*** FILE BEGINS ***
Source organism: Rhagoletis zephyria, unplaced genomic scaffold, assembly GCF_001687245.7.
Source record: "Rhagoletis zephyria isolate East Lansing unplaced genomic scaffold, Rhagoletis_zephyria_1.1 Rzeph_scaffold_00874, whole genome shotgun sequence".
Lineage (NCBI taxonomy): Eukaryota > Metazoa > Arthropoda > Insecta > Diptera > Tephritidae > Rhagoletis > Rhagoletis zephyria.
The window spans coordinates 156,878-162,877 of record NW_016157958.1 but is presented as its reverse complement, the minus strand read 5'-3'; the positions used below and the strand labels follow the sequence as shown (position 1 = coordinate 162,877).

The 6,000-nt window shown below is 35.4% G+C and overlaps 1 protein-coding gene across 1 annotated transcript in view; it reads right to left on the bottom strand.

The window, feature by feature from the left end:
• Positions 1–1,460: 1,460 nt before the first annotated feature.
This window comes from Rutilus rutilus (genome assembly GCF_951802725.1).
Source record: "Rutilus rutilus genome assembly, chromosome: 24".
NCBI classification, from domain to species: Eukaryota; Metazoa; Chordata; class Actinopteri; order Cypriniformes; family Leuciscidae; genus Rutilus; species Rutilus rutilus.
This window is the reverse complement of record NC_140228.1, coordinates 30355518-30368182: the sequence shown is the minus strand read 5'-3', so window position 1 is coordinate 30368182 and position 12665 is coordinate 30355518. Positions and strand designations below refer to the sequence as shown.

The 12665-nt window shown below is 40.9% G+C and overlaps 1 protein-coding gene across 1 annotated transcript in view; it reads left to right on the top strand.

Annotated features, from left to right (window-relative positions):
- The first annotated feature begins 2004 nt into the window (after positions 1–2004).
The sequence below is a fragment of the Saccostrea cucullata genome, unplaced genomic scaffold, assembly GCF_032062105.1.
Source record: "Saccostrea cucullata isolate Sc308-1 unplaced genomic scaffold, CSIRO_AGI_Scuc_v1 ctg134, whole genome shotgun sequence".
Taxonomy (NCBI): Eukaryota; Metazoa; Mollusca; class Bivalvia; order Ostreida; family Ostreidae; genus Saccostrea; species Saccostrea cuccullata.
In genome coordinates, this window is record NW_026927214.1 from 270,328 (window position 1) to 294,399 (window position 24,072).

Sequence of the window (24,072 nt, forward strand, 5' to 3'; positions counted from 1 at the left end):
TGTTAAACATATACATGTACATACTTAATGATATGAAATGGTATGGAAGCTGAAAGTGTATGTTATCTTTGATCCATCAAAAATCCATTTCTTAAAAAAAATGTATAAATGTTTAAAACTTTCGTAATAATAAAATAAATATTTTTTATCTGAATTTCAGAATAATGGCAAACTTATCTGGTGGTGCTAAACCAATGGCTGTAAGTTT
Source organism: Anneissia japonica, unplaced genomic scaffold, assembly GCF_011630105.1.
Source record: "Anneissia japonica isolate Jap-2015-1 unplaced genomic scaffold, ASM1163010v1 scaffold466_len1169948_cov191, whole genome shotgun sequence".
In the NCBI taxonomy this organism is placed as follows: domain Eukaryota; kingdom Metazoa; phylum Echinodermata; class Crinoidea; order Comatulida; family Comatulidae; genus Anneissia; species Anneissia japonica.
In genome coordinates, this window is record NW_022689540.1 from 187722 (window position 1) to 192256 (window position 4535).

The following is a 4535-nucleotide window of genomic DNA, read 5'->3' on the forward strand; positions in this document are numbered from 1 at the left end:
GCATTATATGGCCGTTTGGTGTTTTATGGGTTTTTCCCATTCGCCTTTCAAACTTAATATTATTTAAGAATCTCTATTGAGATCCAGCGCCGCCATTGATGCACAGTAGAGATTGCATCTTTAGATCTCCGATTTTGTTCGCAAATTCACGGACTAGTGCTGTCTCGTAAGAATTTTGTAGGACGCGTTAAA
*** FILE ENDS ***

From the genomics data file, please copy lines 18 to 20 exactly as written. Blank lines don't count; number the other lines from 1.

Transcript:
In genome coordinates, this window is record NW_026927214.1 from 270,328 (window position 1) to 294,399 (window position 24,072).

Sequence of the window (24,072 nt, forward strand, 5' to 3'; positions counted from 1 at the left end):
TGTTAAACATATACATGTACATACTTAATGATATGAAATGGTATGGAAGCTGAAAGTGTATGTTATCTTTGATCCATCAAAAATCCATTTCTTAAAAAAAATGTATAAATGTTTAAAACTTTCGTAATAATAAAATAAATATTTTTTATCTGAATTTCAGAATAATGGCAAACTTATCTGGTGGTGCTAAACCAATGGCTGTAAGTTT